Anti aging, Skin care

Busting 5 Facial Moisturizer Myths

As we age, our skin starts to develop wrinkles, it lacks that distinctive “youthful glow” and the skin texture also changes. In order to delay the early signs of skin aging, it’s important to moisturize the skin day and night. Moisturizing the skin helps nourish the deeper layers of the epidermis, maintain its elasticity and achieve a youthful-looking appearance. Some moisturizers also help minimize crow’s feet, laugh lines and wrinkles on the forehead.

While some women slap on moisturizers without putting much thought on the product they choose, it’s also essential to look deeper into the kind of product we add to our beauty regimen. Some products contain harsh chemicals, carcinogens and even GMOs, which could cause adverse effects on the skin.

There may be hundreds, if not, thousands, of articles written about skin moisturizers but there are also a lot of misinformation going around the subject too. After the jump, we will bust the five most common myths about facial moisturizer and how you can maximize its benefits.

Myth 1: The Skin Tends Become Too Depend On Moisturizer

This is not true. While the skin may feel tight or extra parched when you forgot to apply moisturizer, this does not mean the skin has become too dependent on moisturizer for hydration. Some people also believe that without using moisturizers like they usually do, eczema or itchy skin may develop. This is again false.

Stopping applying moisturizers won’t increase the likelihood of a flare up. However, if your skin is dry, a facial moisturizer applied two times per day is a must.

Myth 2: You Don’t Need Different Moisturizers For Other Parts of The Body

While yes, most facial moisturizers can be used to other parts of the body, you cannot use body moisturizers or body lotion to hydrate your face. Why? Because body moisturizers tend to contain heavier ingredients which when used on the face, could cause break outs or full-blown acne. The facial skin is thinner, more sensitive than say, the skin on your arms or thighs.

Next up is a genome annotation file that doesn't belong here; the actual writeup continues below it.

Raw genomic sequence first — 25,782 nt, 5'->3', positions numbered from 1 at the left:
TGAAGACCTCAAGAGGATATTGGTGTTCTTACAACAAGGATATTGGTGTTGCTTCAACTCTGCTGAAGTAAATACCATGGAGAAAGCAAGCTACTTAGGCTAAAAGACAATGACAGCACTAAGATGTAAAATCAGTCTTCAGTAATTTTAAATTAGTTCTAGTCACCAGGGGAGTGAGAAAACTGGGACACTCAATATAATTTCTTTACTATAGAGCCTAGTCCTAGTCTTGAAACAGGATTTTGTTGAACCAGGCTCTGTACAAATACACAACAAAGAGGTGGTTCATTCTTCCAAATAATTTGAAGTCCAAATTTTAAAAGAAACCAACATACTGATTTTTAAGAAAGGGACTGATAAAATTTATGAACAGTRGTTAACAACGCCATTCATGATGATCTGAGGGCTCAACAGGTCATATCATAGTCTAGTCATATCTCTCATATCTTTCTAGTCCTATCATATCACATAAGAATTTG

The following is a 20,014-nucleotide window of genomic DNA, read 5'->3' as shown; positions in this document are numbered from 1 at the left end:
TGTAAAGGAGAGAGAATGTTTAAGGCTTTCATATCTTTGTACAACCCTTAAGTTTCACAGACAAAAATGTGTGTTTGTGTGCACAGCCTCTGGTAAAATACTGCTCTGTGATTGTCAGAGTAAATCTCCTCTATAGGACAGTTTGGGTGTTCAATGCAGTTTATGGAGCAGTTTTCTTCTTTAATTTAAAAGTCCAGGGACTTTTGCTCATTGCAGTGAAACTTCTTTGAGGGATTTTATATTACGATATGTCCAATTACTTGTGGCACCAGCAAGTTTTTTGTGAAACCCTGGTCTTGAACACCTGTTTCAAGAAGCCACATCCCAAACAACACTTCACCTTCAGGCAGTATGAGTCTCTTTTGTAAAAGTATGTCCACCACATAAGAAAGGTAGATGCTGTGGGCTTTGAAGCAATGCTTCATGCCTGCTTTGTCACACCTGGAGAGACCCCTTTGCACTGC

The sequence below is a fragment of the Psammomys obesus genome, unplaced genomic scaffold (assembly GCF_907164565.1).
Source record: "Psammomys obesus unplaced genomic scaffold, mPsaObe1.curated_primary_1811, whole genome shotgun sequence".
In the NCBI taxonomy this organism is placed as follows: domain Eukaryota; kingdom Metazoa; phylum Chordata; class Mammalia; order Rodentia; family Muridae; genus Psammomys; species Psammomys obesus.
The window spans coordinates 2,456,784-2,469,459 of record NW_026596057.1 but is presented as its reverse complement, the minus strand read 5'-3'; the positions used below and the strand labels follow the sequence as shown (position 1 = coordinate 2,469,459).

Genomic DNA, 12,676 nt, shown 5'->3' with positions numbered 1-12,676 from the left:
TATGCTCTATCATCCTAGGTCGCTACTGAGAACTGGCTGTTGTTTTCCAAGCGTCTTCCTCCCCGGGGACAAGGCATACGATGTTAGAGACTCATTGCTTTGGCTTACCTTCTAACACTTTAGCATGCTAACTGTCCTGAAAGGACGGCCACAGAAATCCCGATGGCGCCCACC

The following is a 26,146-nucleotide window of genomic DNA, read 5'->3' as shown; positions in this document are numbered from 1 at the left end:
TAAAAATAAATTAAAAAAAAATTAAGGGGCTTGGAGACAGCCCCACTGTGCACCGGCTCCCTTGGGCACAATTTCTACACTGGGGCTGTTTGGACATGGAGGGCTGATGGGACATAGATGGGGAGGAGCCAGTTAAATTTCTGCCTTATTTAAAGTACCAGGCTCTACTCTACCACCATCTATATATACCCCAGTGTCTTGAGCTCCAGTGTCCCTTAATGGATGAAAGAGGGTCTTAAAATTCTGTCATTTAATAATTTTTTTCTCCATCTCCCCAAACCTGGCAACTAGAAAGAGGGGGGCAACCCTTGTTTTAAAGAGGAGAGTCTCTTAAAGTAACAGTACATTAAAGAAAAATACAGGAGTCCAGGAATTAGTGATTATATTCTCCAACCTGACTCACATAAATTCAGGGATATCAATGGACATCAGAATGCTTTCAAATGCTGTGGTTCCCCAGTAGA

Certain parts of the face also require different types of products like say, the eye area. The skin around the eyes is where the skin is at thinnest. Our age shows first on the face, specifically in skin around the eye area that’s why it’s important that we nourish our skin well otherwise, crow’s feet may develop around the eyes. You can also boost the performance of your moisturizer by using face serum before application.

Myth 3: All Moisturizers Work The Same Way

While yes, all moisturizers work the same, they all boost moisture in the skin. However, because the ingredients differ from one product to another, they do not work the same way.

Some moisturizers contain humectants like lactic acid and glycerin to lock in moisture in the skin, others depend on emollients like fatty acids and ceramides to soften and soothe parched skin. Certain moisturizers contain occlusive or barrier creams like lanolin, petrolatum, or dimethicone that leaves a thin veil of moisture at the surface of the skin.

Because of the differences in the ingredients, the moisturizers also feel different. Those that contain occlusive are often heavier and sits on top of the skin for longer. When shopping for moisturizers, we recommend choosing gel-type moisturizers that are oil-free or non-comedogenic if you have oily or acne-prone skin and for dry skin, creams that are enriched with more moisture-boosting ingredients are the best choice.

Myth 4: All Natural Ingredients Means Less Allergic Reaction

This is not true. Just because a product is made from 100% natural ingredient does not automatically mean it’ll suit your skin perfectly. Our skin reacts differently from certain moisturizers and this is regardless whether the ingredient is made from natural extract or not. Some people may be allergic to a fruit extract; others may be allergic to the humectants used.

So in order to avoid adverse reaction, you need to get to know your skin type, what you are sensitive to, and what you are allergic to. Ideally, you need to consult with your dermatologist in order to determine which type of moisturizers is best for your skin type.

Myth 5: Using Moisturizers With SPF Means You Don’t Need Any Other Protection

This is where reading the fine print pays. Don’t be too sold on skin moisturizers that boast of sunscreen or SPF. And don’t depend too much on SPF-enriched moisturizers for sun protection too. If you can, look for moisturizers with at least SPF of 30. When it comes to SPF, the higher the better.

Make sure the SPF is a broad-spectrum sunscreen. If your moisturizer offer at least SPF 30 and is formulated with broad-spectrum sunscreen, then you don’t need to add a separate SPF lotion on top of it. We recommend buying sunscreen that moisturizes rather than depend too much on moisturizers with some sunscreen added in.

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